Rural Mainstreet Economic Index Falls Below Growth Neutral Again

Farm equipment sales: The July farm equipment-sales index 56.5 –  This was the 20th straight month that the index has advanced above growth neutral, but it marked the lowest reading for the index since January 2021.

Rural Mainstreet Index – July 21, 2022

The Creighton University Rural Mainstreet Index (RMI) fell for the fourth straight month, sinking below growth neutral for a second consecutive month according to the monthly survey of bank CEOs in rural areas of a 10-state region dependent on agriculture and/or energy.     

Farm equipment sales: The July farm equipment-sales index sank to 56.5 from 71.4 in June.  This was the 20th straight month that the index has advanced above growth neutral, but it marked the lowest reading for the index since January 2021.  

Overall: The region’s overall reading for July slumped to 46.0 from 49.8 in June. The index ranges between 0 and 100 with a reading of 50.0 representing growth neutral. This was the fourth consecutive decline in the region’s overall reading.  

“The Rural Mainstreet economy is now experiencing a downturn in economic activity. Supply chain disruptions from transportation bottlenecks and labor shortages continue to constrain growth. Farmers and bankers are bracing for escalating interest rates — both long-term and short-term,” said Ernie Goss, PhD, Jack A. MacAllister Chair in Regional Economics at Creighton University’s Heider College of Business.

Bankers were asked this month to identify the greatest risk for farmers over the next 12 months.  Regarding the top risks, 53.9% named rising input prices, 34.6% indicated falling grain/livestock prices, and 11.5% reported drought was the top threat.

Among bankers naming drought as the greatest risk, Jim Eckert, CEO of Anchor State Bank in Anchor, Ill., said “recent rains have improved crop prospects, but our area in Central Illinois is still dry compared to northern and southern Illinois.” 

Regarding risks to farmers, James Brown, CEO of Hardin County Savings Bank in Eldora, Iowa, reported that “it’s the combination of higher input costs and a potential fall in commodity prices that are the biggest risks to farmers. Not just one or the other.”    

Farming and ranching: The region’s farmland price index for July declined to 66.0 from June’s 76.8, marking the 22nd straight month that the index has moved above growth neutral. July’s solid reading was the lowest index since February 2021.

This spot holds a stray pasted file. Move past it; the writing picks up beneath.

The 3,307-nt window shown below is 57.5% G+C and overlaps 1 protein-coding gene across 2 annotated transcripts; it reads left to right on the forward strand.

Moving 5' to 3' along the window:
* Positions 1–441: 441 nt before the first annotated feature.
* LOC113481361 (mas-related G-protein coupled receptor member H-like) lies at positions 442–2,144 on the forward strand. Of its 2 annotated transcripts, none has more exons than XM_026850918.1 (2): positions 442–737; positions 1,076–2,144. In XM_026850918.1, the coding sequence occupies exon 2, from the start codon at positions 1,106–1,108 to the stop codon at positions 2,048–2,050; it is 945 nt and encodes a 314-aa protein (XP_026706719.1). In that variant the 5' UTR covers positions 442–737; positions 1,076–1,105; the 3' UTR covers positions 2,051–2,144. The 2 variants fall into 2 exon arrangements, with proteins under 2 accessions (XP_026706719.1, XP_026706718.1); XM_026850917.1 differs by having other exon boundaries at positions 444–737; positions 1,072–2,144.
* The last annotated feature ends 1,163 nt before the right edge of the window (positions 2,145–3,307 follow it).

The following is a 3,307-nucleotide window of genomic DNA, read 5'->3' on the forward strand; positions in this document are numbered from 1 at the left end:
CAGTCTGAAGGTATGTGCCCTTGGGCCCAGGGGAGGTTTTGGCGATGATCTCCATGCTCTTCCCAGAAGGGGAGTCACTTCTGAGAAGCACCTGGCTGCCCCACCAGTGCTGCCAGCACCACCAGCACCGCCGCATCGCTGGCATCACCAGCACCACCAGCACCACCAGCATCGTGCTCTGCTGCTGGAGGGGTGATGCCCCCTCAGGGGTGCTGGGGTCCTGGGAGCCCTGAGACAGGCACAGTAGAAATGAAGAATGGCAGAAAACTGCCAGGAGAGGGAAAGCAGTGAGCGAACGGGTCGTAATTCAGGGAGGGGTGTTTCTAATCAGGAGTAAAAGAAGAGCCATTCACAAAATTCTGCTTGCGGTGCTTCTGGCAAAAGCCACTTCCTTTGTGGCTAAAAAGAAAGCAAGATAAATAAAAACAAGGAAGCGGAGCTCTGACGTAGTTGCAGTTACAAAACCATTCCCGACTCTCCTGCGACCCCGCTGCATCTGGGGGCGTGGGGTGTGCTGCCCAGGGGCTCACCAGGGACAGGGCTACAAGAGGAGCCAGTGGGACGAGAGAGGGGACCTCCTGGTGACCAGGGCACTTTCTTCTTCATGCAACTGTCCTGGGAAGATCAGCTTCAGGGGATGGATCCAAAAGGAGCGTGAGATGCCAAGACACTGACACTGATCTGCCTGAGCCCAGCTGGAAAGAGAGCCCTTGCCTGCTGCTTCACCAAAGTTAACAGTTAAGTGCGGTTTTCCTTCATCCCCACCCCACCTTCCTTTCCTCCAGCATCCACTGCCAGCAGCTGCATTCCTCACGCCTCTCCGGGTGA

Bankers were asked this month to project the change in farmland prices for the next 12 months.  On average, bank CEOs expect farmland prices to advance by 2.1% over the next 12 months.  

Over the last 30 days, Peoples Company Appraisal Team tracked 125 cropland auctions across 51 Iowa counties. In total, 11,812 acres of cropland sold in auctions for $151.0 million, or an average of $12,780 per acre. 

Banking: The July loan volume index declined to a still strong 72.0 from 78.5 in June. The checking-deposit index sank to 47.9 from June’s 57.4, while the index for certificates of deposit and other savings instruments slumped to 33.3 from 35.2 in June. “Escalating costs of farm inputs supported strong borrowing from farmers,” said Goss. 

Even with significant 2022 input price increases, bankers expect to record a half percentage point decline in farm loan delinquencies over the next 12 months.  

Hiring: The new hiring index improved to 60.9 from 57.4 in June. Labor shortages continue to be a significant issue constraining growth for Rural Mainstreet businesses. Despite labor shortages, the Rural Mainstreet expanded non-farm employment by 2.8% over the past 12 months. This compares to a faster 3.3% for urban areas of the same 10 states for the same period of time. 

Confidence: The slowing economy, strong energy prices and agriculture input prices constrained the business confidence index to 26.0, its lowest level since May 2020, and down from 33.9 in June. This marks the lowest back-to-back readings since the beginning of the pandemic in April and May of 2020. 

The survey represents an early snapshot of the economy of rural agriculturally and energy-dependent portions of the nation. The Rural Mainstreet Index is a unique index covering 10 regional states, focusing on approximately 200 rural communities with an average population of 1,300. It provides the most current real-time analysis of the rural economy. Goss and Bill McQuillan, former chairman of the Independent Community Banks of America, created the monthly economic survey and launched it in January 2006. 

 For More Information Contact:
Ernie Goss, PhD, (402) 280-4757
Jon Nyatawa (402) 895-2552 ext. 308